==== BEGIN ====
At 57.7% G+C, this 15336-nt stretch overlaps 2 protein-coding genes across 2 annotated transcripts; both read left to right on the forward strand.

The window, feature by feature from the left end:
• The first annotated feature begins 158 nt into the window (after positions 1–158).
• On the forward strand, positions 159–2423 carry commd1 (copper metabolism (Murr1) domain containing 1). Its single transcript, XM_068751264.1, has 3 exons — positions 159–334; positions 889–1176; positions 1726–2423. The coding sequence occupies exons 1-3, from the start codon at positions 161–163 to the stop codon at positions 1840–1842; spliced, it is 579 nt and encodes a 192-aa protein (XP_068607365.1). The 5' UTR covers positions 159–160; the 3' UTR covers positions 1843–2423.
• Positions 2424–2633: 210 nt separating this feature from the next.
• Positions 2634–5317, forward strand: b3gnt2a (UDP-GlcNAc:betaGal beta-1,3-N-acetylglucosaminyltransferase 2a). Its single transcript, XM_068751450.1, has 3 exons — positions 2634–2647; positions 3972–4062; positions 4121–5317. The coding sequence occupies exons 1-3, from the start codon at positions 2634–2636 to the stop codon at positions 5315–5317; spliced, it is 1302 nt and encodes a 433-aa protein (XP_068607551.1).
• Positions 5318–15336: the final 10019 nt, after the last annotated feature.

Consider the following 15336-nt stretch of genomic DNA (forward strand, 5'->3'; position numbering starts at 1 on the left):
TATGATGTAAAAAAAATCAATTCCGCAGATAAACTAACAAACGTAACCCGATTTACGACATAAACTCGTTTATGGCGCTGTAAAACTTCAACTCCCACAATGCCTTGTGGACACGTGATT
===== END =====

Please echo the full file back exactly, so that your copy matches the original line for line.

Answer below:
At 57.7% G+C, this 15336-nt stretch overlaps 2 protein-coding genes across 2 annotated transcripts; both read left to right on the forward strand.

The window, feature by feature from the left end:
• The first annotated feature begins 158 nt into the window (after positions 1–158).
• On the forward strand, positions 159–2423 carry commd1 (copper metabolism (Murr1) domain containing 1). Its single transcript, XM_068751264.1, has 3 exons — positions 159–334; positions 889–1176; positions 1726–2423. The coding sequence occupies exons 1-3, from the start codon at positions 161–163 to the stop codon at positions 1840–1842; spliced, it is 579 nt and encodes a 192-aa protein (XP_068607365.1). The 5' UTR covers positions 159–160; the 3' UTR covers positions 1843–2423.
• Positions 2424–2633: 210 nt separating this feature from the next.
• Positions 2634–5317, forward strand: b3gnt2a (UDP-GlcNAc:betaGal beta-1,3-N-acetylglucosaminyltransferase 2a). Its single transcript, XM_068751450.1, has 3 exons — positions 2634–2647; positions 3972–4062; positions 4121–5317. The coding sequence occupies exons 1-3, from the start codon at positions 2634–2636 to the stop codon at positions 5315–5317; spliced, it is 1302 nt and encodes a 433-aa protein (XP_068607551.1).
• Positions 5318–15336: the final 10019 nt, after the last annotated feature.

Consider the following 15336-nt stretch of genomic DNA (forward strand, 5'->3'; position numbering starts at 1 on the left):
TATGATGTAAAAAAAATCAATTCCGCAGATAAACTAACAAACGTAACCCGATTTACGACATAAACTCGTTTATGGCGCTGTAAAACTTCAACTCCCACAATGCCTTGTGGACACGTGATT